It depends on how big the potential change is. At this point, we have locked in place the major elements of the design (it will be three floors, it will take up the specified footprint, plumbing and sewer stacks are locked in place).
Within those major parameters, there is still opportunity to make minor changes (doors can swing different directions, electrical sockets and switches can be relocated, interior walls can be moved somewhat).
We will definitely have a time for input before final sign-off is put on these final details of building design. However major changes which would significantly alter the cost are no longer being considered (and to that end, please know that the current building represents the best of at least 17 iterations that were considered - including building on the parking lot, digging an underground parking lot, renovating and incorporating the inside of the Rectory space along with this building, and more).
We also have made no decisions on cosmetic design elements like paint colors, carpeting or tile choices, and the like. A part of the $7M budget has been set aside for these items, and there will be opportunity for a design committee to solicit feedback on these important elements.
Questions About the Existing Building
Is the current building Landmarked? How would the new building change things?
Although none of the buildings on the COS campus are historical landmarks on their own, Fullerton Parkway is a landmark historical district - which largely locks in place the front facade of all buildings up and down the street.
Among other things, this means that we cannot make a curb cut into the parking lot from Fullerton Parkway.
Fortunately, we are not planning to make any changes to the Sanctuary building, and so no changes will happen to the front facade. The Community Center largely fits the same footprint as the current Parish Hall (behind the worship building), is the same height as the current building, and there will only be minor changes noticeable around the parking lot door.
We have had early conversations with all relevant permitting and landmarking bodies, and have gotten initial approval from them on these plans.
Is the current building out of code compliance with the city?
This is a topic that we know many in the COS community have talked a lot about. As a 150-year-old building, it certainly was not built up to present-day building codes.
However, due to the age of the building, our current structure is "grandfathered in" - and so we are not in violation of any City codes.
That said, if we were to add any additional square footage to the building, or undertake any renovations (like a new roof or added bathroom) that cost more than 15% of the value of the building, our "grandfathered" status would be nullified, and we would need to bring the entire building up to modern code.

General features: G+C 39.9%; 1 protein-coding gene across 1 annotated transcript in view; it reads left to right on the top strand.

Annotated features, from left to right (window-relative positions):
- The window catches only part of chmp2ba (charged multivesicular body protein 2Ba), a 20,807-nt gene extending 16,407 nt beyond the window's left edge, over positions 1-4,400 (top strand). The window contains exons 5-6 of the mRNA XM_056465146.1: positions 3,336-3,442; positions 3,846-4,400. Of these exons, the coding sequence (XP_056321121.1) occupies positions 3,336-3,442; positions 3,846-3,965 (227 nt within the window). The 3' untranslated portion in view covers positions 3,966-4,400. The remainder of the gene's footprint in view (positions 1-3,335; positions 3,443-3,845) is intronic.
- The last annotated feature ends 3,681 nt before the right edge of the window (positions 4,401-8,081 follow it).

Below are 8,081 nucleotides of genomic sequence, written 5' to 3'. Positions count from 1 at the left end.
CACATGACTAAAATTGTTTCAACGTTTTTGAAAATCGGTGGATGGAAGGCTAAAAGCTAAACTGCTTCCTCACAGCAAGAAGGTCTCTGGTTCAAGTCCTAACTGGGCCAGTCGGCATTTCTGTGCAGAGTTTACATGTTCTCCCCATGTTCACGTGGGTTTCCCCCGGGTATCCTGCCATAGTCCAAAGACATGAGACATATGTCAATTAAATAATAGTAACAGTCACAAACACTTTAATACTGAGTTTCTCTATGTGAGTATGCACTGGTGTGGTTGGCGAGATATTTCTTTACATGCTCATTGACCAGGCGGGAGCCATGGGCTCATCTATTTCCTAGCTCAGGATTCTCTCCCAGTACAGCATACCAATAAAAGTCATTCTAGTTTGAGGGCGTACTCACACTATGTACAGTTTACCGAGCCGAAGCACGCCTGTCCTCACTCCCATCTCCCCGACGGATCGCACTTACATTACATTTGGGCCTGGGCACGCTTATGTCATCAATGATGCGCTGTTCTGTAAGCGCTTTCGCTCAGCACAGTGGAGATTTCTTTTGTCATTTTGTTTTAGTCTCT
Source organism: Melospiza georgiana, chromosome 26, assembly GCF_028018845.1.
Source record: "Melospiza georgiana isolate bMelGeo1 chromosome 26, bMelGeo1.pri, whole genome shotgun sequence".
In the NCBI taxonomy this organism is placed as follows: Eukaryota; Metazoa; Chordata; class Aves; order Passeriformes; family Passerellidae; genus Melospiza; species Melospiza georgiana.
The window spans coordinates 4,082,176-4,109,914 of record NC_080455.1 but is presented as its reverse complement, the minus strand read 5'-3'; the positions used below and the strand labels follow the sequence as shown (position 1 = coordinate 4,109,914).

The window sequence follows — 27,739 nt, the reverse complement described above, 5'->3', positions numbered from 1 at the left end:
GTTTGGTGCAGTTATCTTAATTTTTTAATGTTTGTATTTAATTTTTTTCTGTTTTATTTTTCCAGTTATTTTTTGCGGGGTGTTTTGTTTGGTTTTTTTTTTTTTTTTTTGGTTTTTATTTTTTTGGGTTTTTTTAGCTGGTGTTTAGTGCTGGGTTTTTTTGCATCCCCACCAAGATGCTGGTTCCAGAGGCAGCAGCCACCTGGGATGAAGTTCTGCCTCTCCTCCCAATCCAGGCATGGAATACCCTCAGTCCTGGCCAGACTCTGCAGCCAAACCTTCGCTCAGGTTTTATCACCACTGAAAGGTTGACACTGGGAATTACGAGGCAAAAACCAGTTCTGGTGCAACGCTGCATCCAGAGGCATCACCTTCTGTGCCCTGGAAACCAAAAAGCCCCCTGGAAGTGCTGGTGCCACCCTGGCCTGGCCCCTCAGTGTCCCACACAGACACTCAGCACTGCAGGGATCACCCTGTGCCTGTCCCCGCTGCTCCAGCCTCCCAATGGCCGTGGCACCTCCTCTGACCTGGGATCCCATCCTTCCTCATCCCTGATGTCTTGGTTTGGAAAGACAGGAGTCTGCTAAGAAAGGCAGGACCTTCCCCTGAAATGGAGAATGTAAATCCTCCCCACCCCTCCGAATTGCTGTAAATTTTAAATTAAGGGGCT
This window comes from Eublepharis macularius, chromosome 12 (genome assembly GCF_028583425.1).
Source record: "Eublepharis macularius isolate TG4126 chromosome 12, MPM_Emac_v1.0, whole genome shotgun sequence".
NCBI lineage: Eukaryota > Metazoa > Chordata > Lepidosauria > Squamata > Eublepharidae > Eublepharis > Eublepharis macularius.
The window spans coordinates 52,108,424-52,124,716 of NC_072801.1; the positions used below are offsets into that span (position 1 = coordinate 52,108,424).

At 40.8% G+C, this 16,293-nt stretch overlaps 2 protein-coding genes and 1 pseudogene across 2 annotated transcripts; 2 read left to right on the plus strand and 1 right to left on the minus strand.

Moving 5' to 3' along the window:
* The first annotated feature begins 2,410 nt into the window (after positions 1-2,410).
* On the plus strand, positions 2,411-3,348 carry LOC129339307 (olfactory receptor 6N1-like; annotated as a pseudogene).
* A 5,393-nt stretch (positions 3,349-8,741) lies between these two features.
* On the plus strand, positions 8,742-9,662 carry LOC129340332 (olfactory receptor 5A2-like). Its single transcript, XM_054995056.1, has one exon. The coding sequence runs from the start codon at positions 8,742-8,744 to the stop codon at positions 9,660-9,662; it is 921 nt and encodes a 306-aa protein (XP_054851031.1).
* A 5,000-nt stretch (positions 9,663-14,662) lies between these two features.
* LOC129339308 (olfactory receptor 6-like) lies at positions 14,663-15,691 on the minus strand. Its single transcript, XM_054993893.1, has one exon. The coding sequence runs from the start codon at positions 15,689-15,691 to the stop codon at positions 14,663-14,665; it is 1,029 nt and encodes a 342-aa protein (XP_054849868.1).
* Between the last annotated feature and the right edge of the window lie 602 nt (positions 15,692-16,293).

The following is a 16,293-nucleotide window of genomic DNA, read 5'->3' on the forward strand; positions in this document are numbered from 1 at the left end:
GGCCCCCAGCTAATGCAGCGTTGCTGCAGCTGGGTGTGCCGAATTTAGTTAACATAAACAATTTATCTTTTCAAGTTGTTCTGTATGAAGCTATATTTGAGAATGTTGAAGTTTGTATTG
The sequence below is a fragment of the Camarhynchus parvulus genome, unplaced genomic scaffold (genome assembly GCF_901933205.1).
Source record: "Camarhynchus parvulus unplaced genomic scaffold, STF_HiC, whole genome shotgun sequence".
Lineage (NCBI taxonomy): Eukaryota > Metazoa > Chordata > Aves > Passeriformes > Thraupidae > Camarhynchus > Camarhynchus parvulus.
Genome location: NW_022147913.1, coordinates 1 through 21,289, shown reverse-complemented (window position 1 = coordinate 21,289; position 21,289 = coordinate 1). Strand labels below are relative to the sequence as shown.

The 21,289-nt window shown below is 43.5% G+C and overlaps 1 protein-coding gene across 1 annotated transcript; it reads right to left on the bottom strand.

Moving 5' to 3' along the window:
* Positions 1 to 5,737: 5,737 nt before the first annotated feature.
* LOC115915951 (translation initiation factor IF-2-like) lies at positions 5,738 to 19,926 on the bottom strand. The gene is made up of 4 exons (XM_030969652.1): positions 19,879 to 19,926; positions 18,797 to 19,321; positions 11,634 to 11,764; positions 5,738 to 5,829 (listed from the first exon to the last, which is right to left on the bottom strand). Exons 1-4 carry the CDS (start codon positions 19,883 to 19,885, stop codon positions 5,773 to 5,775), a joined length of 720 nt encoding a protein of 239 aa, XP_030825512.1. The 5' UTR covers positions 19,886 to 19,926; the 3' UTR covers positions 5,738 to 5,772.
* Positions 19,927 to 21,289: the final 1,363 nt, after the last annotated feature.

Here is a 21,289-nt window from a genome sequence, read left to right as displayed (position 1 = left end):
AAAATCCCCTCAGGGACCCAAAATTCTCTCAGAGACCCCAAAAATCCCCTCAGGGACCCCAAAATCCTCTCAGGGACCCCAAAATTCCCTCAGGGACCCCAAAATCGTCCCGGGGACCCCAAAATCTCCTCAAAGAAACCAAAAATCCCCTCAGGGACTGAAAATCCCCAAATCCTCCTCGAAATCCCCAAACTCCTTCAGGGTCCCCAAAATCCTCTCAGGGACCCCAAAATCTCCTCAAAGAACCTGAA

Firewall separation between the Sanctuary and the Parish Hall, in particular, is one of the major code issues that would need to be addressed. Our best estimate is that it would cost $1.5M to get in compliance with that issue alone - and we would get no benefit of improved program spaces by doing so. That's why we have spend the last ten years planning for this larger Community Center project.
Is the building really at its end of life?
This is another topic that we know the COS community has had a lot of discussions about. To be clear, the current parish hall is not inherently dangerous or unsafe to be in.
As homeowners in older buildings can attest - there is no telling exactly when "end of life" happens. Do we think that the roof will collapse in the next few months? Probably not. Do we think it's likely to need replacement in the next ten years? Probably. Exactly when - we don't know. But we do know that our 150-year-old, wood-frame Parish Hall was originally constructed to be a "temporary" meeting place when the sanctuary was being built. It has certainly been fully depreciated in value, and we have determined that it would not be good stewardship to continue to operate in this building without a plan for replacement.
Questions About Money
I made a pledge in the 2012 Campaign. What is the status of that money?
If you made payments to your pledge in 2012, they are part of the $768k currently in the bank that will be directed towards this project, or are part of the $276k that has already been spent on campaign expenses to date.
We know that circumstances have changed for many parishioners since that campaign - some will no longer be able to fulfil their pledge, and some will be capable of contributing much more. Therefore, we are asking every parishioner to make a new pledge to this campaign.
Please contact us at if you have specific questions about your prior pledge status.
Will COS be able to afford to operate a newer, larger building?